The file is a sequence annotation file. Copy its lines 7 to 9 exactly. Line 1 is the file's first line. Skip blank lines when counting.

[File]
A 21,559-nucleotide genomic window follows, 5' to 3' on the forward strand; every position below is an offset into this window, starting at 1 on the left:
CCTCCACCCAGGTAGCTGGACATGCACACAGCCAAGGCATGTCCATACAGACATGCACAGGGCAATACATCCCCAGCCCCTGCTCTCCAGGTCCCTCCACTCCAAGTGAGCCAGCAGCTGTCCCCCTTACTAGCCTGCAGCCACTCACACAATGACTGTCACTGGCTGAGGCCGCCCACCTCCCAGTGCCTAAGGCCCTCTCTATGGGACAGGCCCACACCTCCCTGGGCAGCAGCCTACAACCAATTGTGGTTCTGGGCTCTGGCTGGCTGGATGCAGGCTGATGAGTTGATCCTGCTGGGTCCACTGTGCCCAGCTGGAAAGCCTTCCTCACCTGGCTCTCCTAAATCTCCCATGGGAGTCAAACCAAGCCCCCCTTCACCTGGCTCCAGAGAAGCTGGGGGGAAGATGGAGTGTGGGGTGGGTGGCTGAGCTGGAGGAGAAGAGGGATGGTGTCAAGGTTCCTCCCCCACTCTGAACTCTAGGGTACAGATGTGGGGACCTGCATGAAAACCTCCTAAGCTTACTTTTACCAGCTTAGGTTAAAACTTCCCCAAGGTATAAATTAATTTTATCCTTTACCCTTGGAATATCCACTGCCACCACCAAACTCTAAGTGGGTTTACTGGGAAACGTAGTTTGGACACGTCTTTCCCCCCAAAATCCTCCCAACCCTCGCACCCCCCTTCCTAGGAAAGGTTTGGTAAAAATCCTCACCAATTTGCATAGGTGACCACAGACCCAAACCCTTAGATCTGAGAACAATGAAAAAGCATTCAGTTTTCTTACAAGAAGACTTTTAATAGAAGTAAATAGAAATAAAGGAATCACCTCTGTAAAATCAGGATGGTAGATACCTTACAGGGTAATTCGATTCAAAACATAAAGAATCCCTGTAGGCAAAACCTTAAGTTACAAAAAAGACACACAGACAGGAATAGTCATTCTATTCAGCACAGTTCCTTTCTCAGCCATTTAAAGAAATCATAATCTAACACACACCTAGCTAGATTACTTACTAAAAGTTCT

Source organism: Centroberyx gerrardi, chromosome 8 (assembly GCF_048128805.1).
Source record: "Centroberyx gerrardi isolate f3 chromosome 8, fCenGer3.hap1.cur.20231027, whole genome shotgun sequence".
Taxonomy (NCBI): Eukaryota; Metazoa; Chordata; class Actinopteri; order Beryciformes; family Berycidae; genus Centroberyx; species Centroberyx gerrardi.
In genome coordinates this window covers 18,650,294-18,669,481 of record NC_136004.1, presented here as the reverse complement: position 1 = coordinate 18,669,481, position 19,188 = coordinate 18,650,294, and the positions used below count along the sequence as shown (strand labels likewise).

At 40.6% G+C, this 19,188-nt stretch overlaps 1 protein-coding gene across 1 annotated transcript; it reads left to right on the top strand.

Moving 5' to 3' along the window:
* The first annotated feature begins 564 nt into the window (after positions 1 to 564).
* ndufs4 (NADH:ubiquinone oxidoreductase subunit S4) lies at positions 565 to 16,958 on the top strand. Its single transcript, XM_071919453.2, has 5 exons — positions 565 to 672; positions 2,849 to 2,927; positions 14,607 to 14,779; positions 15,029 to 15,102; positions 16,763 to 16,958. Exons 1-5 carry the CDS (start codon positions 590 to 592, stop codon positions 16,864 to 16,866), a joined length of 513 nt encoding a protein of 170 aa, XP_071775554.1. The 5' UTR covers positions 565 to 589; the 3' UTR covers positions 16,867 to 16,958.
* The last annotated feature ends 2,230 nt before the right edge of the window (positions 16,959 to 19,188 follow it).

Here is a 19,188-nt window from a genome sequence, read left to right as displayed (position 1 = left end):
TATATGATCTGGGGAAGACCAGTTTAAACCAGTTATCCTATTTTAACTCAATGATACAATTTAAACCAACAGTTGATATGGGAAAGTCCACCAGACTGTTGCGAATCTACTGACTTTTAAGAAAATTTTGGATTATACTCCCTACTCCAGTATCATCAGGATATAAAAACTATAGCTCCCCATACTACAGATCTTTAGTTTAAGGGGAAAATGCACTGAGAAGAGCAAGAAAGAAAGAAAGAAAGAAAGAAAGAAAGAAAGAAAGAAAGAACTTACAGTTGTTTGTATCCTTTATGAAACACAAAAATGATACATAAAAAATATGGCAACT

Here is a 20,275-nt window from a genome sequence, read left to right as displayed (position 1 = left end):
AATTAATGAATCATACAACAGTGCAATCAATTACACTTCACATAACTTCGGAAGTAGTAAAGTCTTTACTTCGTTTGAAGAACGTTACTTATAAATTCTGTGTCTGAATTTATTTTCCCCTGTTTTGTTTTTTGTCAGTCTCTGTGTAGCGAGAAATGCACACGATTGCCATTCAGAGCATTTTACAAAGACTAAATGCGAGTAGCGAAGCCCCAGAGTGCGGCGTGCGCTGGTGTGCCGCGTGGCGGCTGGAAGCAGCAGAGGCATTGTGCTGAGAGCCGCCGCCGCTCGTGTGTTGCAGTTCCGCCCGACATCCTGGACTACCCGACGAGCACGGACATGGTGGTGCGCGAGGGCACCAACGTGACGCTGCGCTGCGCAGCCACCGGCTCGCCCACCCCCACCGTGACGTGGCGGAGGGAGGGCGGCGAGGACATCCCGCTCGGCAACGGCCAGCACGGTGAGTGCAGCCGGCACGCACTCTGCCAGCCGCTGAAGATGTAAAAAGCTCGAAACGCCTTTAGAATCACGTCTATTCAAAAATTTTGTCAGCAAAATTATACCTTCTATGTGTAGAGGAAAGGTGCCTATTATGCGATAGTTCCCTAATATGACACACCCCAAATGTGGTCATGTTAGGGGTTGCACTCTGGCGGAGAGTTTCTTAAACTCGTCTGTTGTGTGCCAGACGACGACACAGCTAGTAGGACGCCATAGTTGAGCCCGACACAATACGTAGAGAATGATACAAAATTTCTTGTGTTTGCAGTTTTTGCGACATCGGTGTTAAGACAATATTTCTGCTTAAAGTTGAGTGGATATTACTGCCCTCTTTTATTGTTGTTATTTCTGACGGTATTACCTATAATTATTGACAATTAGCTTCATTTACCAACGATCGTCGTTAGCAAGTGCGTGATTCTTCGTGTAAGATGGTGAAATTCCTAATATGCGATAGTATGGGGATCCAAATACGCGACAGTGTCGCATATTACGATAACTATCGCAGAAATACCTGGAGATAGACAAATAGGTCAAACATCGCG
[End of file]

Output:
At 40.6% G+C, this 19,188-nt stretch overlaps 1 protein-coding gene across 1 annotated transcript; it reads left to right on the top strand.

Moving 5' to 3' along the window:
* The first annotated feature begins 564 nt into the window (after positions 1 to 564).